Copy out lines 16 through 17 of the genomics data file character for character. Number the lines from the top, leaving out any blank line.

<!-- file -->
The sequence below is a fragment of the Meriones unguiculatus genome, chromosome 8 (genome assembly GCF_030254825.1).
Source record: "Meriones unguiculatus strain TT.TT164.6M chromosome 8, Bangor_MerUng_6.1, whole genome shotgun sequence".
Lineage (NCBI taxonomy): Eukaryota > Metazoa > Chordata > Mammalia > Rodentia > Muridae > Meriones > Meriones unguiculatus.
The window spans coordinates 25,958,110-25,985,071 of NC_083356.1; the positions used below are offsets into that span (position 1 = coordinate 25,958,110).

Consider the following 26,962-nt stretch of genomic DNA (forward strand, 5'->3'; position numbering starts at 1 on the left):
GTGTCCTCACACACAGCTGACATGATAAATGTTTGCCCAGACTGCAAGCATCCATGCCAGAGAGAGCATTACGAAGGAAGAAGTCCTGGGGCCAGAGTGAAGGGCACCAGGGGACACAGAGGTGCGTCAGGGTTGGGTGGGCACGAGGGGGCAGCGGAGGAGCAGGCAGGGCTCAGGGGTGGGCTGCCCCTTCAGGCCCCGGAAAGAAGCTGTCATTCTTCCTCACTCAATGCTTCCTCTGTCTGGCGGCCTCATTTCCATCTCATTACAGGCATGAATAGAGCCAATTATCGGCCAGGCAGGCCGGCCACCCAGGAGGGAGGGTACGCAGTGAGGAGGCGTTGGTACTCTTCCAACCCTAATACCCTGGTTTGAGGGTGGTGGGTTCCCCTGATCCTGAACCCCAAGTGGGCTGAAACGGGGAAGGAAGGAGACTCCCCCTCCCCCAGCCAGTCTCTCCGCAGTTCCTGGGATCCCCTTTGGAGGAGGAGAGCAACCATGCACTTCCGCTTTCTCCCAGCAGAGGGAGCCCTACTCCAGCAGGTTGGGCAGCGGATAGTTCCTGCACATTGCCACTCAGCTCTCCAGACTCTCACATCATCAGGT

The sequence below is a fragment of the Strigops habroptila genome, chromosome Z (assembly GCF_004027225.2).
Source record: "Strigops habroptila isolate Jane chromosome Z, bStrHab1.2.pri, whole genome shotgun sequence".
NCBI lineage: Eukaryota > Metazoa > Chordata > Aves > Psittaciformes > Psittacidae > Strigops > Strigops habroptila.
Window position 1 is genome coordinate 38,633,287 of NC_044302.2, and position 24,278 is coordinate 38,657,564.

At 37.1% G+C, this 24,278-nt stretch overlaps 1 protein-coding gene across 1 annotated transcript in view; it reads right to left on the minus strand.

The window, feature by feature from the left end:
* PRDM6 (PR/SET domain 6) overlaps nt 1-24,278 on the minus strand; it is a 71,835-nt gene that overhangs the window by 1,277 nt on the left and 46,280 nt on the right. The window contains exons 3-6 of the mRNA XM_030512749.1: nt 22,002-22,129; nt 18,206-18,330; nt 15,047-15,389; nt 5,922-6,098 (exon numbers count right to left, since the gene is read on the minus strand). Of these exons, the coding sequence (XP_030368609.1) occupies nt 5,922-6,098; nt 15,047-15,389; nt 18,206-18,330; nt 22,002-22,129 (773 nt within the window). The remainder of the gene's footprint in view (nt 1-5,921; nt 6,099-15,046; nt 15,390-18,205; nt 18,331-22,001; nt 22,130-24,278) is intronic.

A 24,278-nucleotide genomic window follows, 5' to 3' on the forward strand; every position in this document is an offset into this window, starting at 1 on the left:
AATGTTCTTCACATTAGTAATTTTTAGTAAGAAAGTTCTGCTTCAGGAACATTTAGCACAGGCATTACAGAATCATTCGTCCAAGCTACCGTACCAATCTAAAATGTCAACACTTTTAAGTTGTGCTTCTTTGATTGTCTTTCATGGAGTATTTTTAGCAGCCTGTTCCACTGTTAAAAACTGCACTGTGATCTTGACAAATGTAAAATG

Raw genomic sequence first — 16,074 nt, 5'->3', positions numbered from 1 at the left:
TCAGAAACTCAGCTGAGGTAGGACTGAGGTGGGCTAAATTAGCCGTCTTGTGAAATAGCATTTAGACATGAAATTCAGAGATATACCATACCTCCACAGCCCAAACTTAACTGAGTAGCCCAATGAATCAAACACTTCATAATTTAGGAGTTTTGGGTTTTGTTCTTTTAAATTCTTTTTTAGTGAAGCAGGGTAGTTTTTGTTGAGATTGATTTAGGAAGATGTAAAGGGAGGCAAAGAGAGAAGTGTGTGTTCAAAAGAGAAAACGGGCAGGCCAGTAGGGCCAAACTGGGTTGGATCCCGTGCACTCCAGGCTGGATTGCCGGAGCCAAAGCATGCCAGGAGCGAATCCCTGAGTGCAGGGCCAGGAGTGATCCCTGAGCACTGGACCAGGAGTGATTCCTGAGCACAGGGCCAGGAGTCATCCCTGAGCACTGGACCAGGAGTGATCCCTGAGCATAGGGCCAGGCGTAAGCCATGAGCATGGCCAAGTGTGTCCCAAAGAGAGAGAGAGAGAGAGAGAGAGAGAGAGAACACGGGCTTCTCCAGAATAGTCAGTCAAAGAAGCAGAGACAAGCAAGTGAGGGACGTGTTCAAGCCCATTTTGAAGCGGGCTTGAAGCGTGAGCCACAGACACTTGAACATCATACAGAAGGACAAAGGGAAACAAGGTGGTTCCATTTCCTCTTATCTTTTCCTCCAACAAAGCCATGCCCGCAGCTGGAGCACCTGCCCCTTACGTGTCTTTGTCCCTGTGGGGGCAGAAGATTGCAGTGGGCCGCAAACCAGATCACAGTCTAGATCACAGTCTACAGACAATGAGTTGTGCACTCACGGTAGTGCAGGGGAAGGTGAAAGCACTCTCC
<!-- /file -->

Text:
Raw genomic sequence first — 16,074 nt, 5'->3', positions numbered from 1 at the left:
TCAGAAACTCAGCTGAGGTAGGACTGAGGTGGGCTAAATTAGCCGTCTTGTGAAATAGCATTTAGACATGAAATTCAGAGATATACCATACCTCCACAGCCCAAACTTAACTGAGTAGCCCAATGAATCAAACACTTCATAATTTAGGAGTTTTGGGTTTTGTTCTTTTAAATTCTTTTTTAGTGAAGCAGGGTAGTTTTTGTTGAGATTGATTTAGGAAGATGTAAAGGGAGGCAAAGAGAGAAGTGTGTGTTCAAAAGAGAAAACGGGCAGGCCAGTAGGGCCAAACTGGGTTGGATCCCGTGCACTCCAGGCTGGATTGCCGGAGCCAAAGCATGCCAGGAGCGAATCCCTGAGTGCAGGGCCAGGAGTGATCCCTGAGCACTGGACCAGGAGTGATTCCTGAGCACAGGGCCAGGAGTCATCCCTGAGCACTGGACCAGGAGTGATCCCTGAGCATAGGGCCAGGCGTAAGCCATGAGCATGGCCAAGTGTGTCCCAAAGAGAGAGAGAGAGAGAGAGAGAGAGAGAGAACACGGGCTTCTCCAGAATAGTCAGTCAAAGAAGCAGAGACAAGCAAGTGAGGGACGTGTTCAAGCCCATTTTGAAGCGGGCTTGAAGCGTGAGCCACAGACACTTGAACATCATACAGAAGGACAAAGGGAAACAAGGTGGTTCCATTTCCTCTTATCTTTTCCTCCAACAAAGCCATGCCCGCAGCTGGAGCACCTGCCCCTTACGTGTCTTTGTCCCTGTGGGGGCAGAAGATTGCAGTGGGCCGCAAACCAGATCACAGTCTAGATCACAGTCTACAGACAATGAGTTGTGCACTCACGGTAGTGCAGGGGAAGGTGAAAGCACTCTCC